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InterContinental Toronto
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Bosk Restaurant is a premium upscale restaurant located by Adelaide St and University Ave in the Financial District area of Downtown Toronto.
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Review: Shangri-la di dah

By Alan A. Vernon, reviewed on October 18, 2012

The Shangri-La has been catching a lot of buzz of late, mainly due to Momofuku mania. But the cult-like enthusiasm for David Chang's three-story food show that opened just a few weeks ago is about all the excitement you'll find at this ritzy downtown address because the...

The Shangri-La has been catching a lot of buzz of late, mainly due to Momofuku mania. But the cult-like enthusiasm for David Chang's three-story food show that opened just a few weeks ago is about all the excitement you'll find at this ritzy downtown address because the hotel's own dining room, Bosk, is just one big yawn short of a snoozefest.

Chef Jean-Paul Lourdes, a biochemist and former perfume developer, may very well be one of the most famous chefs you've never heard of. Unlike the rockstar Chang, Lourdes is so elusive, he shuns getting his photograph taken. That might work to your advantage if you're a vampire, but after this meal, Lourdes might need all the glaring light of publicity he can get.

That's not to say that chef doesn't have a pretty impressive resume, having worked as a sous chef at three-star Michelin restaurants Pierre Gagnaire in Paris, Les Masions de Bricourt in Cancale, France, and Kikunoi in Kyoto, Japan before joining the international five-star luxury hotel chain as a corporate chef de cuisine. And with so much of his life lived in Asia, Lourdes would seem the perfect fit for this kaiseki kind of experience, as Shangri-La describes it, "the culinary art form that focuses on enhancing the flavour of the freshest seasonal ingredients." It also means balancing all the components of a dish like taste, texture, appearance and colour (thank you Wikipedia). And the local aspect usually figures into the equation to ensure that each dish is as fresh as can be. So is it enough that Lourdes works directly with farmers and purveyors globally?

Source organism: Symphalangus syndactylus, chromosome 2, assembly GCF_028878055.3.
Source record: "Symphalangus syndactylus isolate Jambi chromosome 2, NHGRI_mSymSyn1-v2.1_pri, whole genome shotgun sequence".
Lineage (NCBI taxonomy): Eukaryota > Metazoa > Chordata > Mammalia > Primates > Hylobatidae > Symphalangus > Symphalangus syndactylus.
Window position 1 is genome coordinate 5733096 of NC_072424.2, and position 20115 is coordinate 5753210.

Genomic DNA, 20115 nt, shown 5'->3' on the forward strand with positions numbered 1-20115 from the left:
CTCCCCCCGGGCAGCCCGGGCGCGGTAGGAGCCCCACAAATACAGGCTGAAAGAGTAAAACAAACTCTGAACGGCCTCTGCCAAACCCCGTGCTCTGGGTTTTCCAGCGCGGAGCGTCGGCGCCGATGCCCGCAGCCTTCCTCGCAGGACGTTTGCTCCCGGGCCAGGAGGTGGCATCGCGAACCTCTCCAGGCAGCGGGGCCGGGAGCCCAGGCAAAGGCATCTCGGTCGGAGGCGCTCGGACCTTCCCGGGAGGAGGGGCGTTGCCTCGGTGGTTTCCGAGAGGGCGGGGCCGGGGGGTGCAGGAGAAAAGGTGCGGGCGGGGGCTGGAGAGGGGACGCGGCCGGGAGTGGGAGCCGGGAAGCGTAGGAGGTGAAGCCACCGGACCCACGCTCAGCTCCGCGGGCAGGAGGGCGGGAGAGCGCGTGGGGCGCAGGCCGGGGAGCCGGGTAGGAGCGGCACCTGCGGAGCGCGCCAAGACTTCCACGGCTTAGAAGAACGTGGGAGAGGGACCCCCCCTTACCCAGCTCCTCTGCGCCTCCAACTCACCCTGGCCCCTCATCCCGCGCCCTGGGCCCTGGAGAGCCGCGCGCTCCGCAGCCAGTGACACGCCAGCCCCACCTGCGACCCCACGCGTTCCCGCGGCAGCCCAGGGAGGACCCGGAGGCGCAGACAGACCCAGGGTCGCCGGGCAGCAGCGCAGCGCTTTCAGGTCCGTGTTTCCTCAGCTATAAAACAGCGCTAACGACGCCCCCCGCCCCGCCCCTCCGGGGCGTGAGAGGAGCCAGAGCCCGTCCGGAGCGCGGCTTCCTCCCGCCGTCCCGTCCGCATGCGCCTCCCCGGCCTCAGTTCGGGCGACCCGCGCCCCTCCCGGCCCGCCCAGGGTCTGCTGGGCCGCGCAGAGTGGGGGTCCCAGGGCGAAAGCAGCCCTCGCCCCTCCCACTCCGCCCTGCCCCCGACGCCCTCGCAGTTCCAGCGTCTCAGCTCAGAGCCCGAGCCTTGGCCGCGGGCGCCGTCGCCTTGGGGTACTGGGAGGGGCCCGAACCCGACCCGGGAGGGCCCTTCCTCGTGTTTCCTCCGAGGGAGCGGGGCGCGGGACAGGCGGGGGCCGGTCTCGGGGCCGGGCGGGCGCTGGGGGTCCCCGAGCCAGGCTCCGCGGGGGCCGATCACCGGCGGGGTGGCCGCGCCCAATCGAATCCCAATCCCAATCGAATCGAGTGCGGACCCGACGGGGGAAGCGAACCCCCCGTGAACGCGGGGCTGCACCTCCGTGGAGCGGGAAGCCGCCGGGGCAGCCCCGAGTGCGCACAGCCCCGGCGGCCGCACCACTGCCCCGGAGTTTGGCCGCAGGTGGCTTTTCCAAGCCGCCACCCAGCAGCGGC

With his stellar pedigree we have great expectations. The actual menu itself is the size of a large placemat, printed and shipped from Korea, that costs about $30 a pop. That's more than most restaurants spend on a table setting for four. Impressed we are; yet as the description of each dish rolls off the tongue like a haiku poem, their taste and presentation lack the same heft and craftsmanship of the printed menu. And in a bland room with neither focal point nor character, with absolutely nothing to draw your eyes away, maybe except for a chandelier that emits the same unflattering light as a 7-Eleven at midnight, these pricey plates better be mind-blowing.

It's not enough that the formal, white-coated waiters buzzing about are top-tier calibre – by far Bosk's best asset. That, and a Shangri-La brioche served with the fluffiest garlic aioli that’s the best thing, well, since sliced bread. But that's where the wow stops. Meals are presented in courses: Two for $76; three for $94; a tasting menu for $185 ($110 for vegetarian). No matter how you forensically account for it, the individual prices of these dishes are off-the-chart. Think about it: an appetizer and a main for $76? That would make the starter, say, about $25 and the main about $50? Unfortunately, you'll need GPS to locate the food.